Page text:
In their academic paper Identifying Primary Characteristics of Servant Leadership, researchers Adam Focht and Michael Ponton share the results of a Delphi study they conducted with scholars in the field of servant leadership.
A total of twelve characteristics were identified, five of which were agreed upon by all of the scholars polled. These five most prominent servant leadership characteristics were:
- Valuing People. Servant leaders value people for who they are, not just for what they give to the organization. Servant leaders are committed first and foremost to people—particularly, their followers.
- Humility. Servant leaders do not promote themselves; they put other people first. They are actually humble, not humble as an act. Servant leaders know leadership is not all about them—things are accomplished through others.
- Listening. Servant leaders listen receptively and non-judgmentally. They are willing to listen because they truly want to learn from other people—and to understand the people they serve, they must listen deeply. Servant leaders seek first to understand, and then to be understood. This discernment enables the servant leader to know when their service is needed.
- Trust. Servant leaders give trust to others. They willingly take this risk for the people they serve. Servant leaders are trusted because they are authentic and dependable.
- Caring. Servant leaders have people and purpose in their heart. They display a kindness and concern for others. As the term servant leadership implies, servant leaders are here to serve, not to be served. Servant leaders truly care for the people they serve.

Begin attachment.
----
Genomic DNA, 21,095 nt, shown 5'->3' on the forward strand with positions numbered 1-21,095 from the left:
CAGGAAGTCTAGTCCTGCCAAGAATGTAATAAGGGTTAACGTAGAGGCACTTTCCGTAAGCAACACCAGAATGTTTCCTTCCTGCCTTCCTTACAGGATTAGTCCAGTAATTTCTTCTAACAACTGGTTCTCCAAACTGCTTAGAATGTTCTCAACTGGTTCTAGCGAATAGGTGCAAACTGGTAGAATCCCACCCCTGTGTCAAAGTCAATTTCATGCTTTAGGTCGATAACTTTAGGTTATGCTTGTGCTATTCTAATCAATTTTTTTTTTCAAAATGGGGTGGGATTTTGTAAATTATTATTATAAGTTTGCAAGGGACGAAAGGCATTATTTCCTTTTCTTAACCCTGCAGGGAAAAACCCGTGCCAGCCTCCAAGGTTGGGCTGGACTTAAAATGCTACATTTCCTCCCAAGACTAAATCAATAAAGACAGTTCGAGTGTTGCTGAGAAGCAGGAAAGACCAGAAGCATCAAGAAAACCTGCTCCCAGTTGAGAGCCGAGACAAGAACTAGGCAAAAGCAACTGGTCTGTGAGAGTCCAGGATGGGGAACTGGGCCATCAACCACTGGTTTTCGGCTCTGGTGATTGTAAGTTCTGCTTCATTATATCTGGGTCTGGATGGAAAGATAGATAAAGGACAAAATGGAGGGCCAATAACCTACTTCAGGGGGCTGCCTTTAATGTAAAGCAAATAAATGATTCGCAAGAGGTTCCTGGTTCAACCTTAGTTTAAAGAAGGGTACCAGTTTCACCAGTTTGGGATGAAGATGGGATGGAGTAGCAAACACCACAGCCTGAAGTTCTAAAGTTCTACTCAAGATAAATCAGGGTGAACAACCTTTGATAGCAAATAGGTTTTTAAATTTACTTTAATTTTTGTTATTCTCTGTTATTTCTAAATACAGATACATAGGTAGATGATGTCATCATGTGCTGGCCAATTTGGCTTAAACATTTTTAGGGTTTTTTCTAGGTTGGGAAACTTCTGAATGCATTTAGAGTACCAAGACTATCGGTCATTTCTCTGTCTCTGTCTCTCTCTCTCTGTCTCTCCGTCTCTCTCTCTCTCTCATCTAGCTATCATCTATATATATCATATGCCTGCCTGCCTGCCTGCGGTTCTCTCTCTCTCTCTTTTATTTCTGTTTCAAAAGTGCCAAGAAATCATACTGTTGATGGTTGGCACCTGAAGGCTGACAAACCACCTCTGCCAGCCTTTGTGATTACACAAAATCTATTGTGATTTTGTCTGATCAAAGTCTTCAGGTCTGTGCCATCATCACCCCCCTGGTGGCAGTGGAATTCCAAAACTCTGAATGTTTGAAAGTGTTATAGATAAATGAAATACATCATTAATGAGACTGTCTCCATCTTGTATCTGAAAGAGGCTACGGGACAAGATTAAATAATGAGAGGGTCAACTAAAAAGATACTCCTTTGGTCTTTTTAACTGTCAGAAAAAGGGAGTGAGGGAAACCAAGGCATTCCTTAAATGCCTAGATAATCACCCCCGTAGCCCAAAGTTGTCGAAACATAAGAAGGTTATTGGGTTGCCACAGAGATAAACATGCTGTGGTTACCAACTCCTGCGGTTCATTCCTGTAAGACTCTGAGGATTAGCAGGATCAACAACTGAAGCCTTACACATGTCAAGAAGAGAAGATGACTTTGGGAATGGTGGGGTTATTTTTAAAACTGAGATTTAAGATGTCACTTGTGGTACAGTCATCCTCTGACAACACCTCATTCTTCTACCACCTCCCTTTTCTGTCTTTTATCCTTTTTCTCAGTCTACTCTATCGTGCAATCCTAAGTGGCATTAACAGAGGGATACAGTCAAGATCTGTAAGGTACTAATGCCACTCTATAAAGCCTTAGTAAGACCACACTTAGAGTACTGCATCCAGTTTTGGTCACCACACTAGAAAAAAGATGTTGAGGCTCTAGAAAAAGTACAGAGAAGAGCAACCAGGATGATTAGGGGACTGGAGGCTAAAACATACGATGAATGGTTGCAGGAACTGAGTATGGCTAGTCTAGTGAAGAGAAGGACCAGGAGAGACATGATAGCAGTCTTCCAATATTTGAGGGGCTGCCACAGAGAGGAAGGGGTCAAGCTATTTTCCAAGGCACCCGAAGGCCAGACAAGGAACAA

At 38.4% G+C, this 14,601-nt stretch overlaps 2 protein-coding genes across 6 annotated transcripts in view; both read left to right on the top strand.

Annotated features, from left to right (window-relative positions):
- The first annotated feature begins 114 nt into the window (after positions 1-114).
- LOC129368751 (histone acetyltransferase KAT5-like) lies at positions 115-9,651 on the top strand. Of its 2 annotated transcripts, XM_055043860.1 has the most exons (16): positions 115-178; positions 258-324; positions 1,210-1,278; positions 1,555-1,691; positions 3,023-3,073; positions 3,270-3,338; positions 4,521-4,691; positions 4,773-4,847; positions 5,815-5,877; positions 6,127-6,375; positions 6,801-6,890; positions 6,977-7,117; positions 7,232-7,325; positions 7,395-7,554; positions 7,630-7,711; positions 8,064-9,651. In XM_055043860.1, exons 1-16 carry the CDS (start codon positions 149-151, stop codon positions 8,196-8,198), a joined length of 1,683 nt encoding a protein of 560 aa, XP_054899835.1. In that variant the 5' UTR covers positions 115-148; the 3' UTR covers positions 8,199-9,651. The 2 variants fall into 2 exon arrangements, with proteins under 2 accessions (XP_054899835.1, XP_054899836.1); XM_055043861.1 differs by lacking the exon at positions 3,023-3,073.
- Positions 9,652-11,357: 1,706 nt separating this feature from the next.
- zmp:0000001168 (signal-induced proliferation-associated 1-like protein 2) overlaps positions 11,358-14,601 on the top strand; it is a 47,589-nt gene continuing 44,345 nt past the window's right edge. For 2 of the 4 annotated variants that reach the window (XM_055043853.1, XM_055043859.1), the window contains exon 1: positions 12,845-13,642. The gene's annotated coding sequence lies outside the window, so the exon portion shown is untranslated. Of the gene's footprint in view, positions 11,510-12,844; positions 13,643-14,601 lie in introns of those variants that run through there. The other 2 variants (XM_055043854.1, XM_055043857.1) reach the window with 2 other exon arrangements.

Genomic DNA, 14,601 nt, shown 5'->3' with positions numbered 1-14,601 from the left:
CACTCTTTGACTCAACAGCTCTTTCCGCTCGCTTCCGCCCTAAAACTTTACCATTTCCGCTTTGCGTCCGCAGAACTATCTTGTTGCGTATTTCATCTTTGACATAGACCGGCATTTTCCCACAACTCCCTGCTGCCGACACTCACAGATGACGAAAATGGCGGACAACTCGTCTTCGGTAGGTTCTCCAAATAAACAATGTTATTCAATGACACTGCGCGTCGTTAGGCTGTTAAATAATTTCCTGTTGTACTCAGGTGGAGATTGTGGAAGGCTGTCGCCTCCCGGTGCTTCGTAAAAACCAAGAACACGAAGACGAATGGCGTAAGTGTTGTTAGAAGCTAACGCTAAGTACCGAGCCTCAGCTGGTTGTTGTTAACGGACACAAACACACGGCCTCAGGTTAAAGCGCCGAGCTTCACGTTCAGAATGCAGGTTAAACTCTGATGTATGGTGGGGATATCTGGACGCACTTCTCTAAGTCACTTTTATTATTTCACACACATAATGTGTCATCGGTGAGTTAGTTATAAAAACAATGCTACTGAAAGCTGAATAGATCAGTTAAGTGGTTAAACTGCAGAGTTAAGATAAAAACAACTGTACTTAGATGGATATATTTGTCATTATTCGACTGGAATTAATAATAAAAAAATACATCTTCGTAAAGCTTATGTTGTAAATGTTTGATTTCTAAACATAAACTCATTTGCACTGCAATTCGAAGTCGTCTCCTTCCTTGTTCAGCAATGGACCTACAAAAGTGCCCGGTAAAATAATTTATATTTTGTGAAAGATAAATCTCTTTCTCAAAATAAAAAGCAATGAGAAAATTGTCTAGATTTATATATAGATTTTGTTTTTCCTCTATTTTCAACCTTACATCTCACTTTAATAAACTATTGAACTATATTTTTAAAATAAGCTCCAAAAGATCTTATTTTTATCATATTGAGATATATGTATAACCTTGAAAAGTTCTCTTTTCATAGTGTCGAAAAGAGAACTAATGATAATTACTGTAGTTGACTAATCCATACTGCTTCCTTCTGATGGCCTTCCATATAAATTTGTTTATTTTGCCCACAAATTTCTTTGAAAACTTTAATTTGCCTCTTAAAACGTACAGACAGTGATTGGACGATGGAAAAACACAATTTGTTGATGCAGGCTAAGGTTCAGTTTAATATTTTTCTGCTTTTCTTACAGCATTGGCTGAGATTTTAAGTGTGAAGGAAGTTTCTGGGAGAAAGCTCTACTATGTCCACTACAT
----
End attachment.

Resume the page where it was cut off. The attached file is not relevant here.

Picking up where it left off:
To a large degree, these findings mimic the results of polling that The Ken Blanchard Companies conducted with 130 leadership, learning, and talent development professionals who attended a series of servant leadership executive briefings in cities across North America in 2018. Topping the list was empathy, closely followed by selflessness and humility. Also mentioned multiple times were being authentic, caring, collaborative, compassionate, honest, open-minded, patient, and self-aware.
Both lists can serve as good starting points for HR and L&D executives looking to bring an others-focused culture into their organizations. What’s been your experience? Feel free to enter additional characteristics of a servant leader in the comments section below.
Interested in learning more about bringing servant leadership principles into your organization? Join us for a free webinar on November 15!
Dr. Vicki Halsey, vice president of applied learning for The Ken Blanchard Companies and author of Brilliance By Design, will conduct a presentation for leadership, learning, and talent development professionals on 3 Keys to Building a Servant Leadership Curriculum.
In this enlightening webinar, Dr. Halsey will connect servant leadership characteristics to competencies and share best practices on how to design a comprehensive curriculum for your organization. You can learn more here. The event is free, courtesy of The Ken Blanchard Companies.
This article was written by my colleague David Witt and originally appeared on LeaderChat.org.
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